"Previous surveys have documented the unusual religious profile of psychiatry," he said, "but this is the first study to suggest that that profile leads many physicians to look away from psychiatrists for help in responding to patients’ psychological and spiritual suffering."

"Because psychiatrists take care of patients struggling with emotional, personal and relational problems," Curlin said, "the gap between the religiousness of the average psychiatrist and her average patient may make it difficult for them to connect on a human level."

In 2003, to learn about the contribution of religious factors on physicians' clinical practices, Curlin and colleagues surveyed 1,820 practicing physicians from all specialties, including an augmented number of psychiatrists; 1,144 (63%) physicians responded, including 100 psychiatrists.

The survey contained questions about medical specialties, religion, and measures of what the researchers called intrinsic religiosity—the extent to which individuals embrace their religion as the "master motive that guides and gives meaning to their life."

Although 61 percent of all American physicians were either Protestant (39%) or Catholic (22%), only 37 percent of psychiatrists were Protestant (27%) or Catholic (10%). Twenty-nine percent were Jewish, compared to 13 percent of all physicians. Seventeen percent of psychiatrists listed their religion as "none," compared to only 10 percent of all doctors.

Curlin's survey also included this brief vignette, designed to present "ambiguous symptoms of psychological distress" as way measure the willingness of physicians to refer patients to psychiatrists.

"A patient presents to you with continued deep grieving two months after the death of his wife. If you were to refer the patient, to which of the following would you prefer to refer first" (a psychiatrist or psychologist, a clergy member or religious counselor, a health care chaplain, or other)."

Overall, 56 percent of physicians indicated they would refer such a patient to a psychiatrist or psychologist, 25 percent to a clergy member or other religious counselor, 7 percent to a health care chaplain and 12 percent to someone else.

Although Protestant physicians were only half as likely to send the patient to a psychiatrist, Jewish physicians were more likely to do so. Least likely were highly religious Protestants who attended church at least twice a month and looked to God for guidance "a great deal or quite a lot."

"Patients probably seek out, to some extent, physicians who share their views on life’s big questions," Curlin said. That may be especially true in psychiatry, where communication is so essential. The mismatch in religious beliefs between psychiatrists and patients may make it difficult for patients suffering from emotional or personal problems to find physicians who share their fundamental belief systems.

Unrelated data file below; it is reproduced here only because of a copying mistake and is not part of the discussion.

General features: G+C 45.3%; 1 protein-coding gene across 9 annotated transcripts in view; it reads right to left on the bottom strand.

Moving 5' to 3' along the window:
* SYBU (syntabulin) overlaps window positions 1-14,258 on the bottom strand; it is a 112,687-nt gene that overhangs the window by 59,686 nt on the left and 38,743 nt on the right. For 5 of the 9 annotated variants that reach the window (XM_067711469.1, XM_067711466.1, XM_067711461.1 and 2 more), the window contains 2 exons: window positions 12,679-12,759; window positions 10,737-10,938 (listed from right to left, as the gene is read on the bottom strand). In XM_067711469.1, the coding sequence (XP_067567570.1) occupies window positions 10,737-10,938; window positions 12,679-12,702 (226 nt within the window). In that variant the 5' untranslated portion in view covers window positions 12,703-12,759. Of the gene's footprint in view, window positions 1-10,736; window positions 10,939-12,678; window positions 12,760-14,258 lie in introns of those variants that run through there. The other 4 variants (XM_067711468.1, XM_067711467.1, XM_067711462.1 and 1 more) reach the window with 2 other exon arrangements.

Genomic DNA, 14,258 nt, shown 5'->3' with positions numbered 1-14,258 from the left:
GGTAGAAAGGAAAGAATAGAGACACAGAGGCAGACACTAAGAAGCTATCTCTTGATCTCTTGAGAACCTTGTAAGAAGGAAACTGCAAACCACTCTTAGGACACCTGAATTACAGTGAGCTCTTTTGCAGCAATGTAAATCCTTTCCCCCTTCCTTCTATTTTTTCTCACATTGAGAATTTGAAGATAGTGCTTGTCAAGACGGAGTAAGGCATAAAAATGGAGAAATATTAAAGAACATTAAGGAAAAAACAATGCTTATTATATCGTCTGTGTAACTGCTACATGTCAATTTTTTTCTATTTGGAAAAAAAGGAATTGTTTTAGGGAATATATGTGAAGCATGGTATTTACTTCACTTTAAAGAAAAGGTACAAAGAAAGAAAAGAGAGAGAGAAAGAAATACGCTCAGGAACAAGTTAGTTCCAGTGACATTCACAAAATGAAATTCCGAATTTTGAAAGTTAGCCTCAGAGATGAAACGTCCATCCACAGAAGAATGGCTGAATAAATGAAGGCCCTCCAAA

Source: University of Chicago

Edited by momentarylapseofreason

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Michelle
Do you mean physicians or psychiatrists ? This is the same link you provided above.

Although 61 percent of all American physicians were either Protestant (39%) or Catholic (22%), only 37 percent of psychiatrists were Protestant (27%) or Catholic (10%). Twenty-nine percent were Jewish, compared to 13 percent of all physicians. Seventeen percent of psychiatrists listed their religion as "none," compared to only 10 percent of all doctors.

This part...

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Lt_Ripley
Although 61 percent of all American physicians were either Protestant (39%) or Catholic (22%), only 37 percent of psychiatrists were Protestant (27%) or Catholic (10%). Twenty-nine percent were Jewish, compared to 13 percent of all physicians. Seventeen percent of psychiatrists listed their religion as "none," compared to only 10 percent of all doctors.

this is about the national average as well.......... yet while 40% or so say they actually go to church on Sundays it was found less than half actually do.

so while people claim to be of a certain faith it doesn't mean they are active with it. for some it's just an automatic response. Ask alot of my family and they will tell you they are christian. church ? only weddings , baptisms and funerals. ( and many skip the church ceremony for weddings and funerals) none of them own a bible yet I do , the agnostic.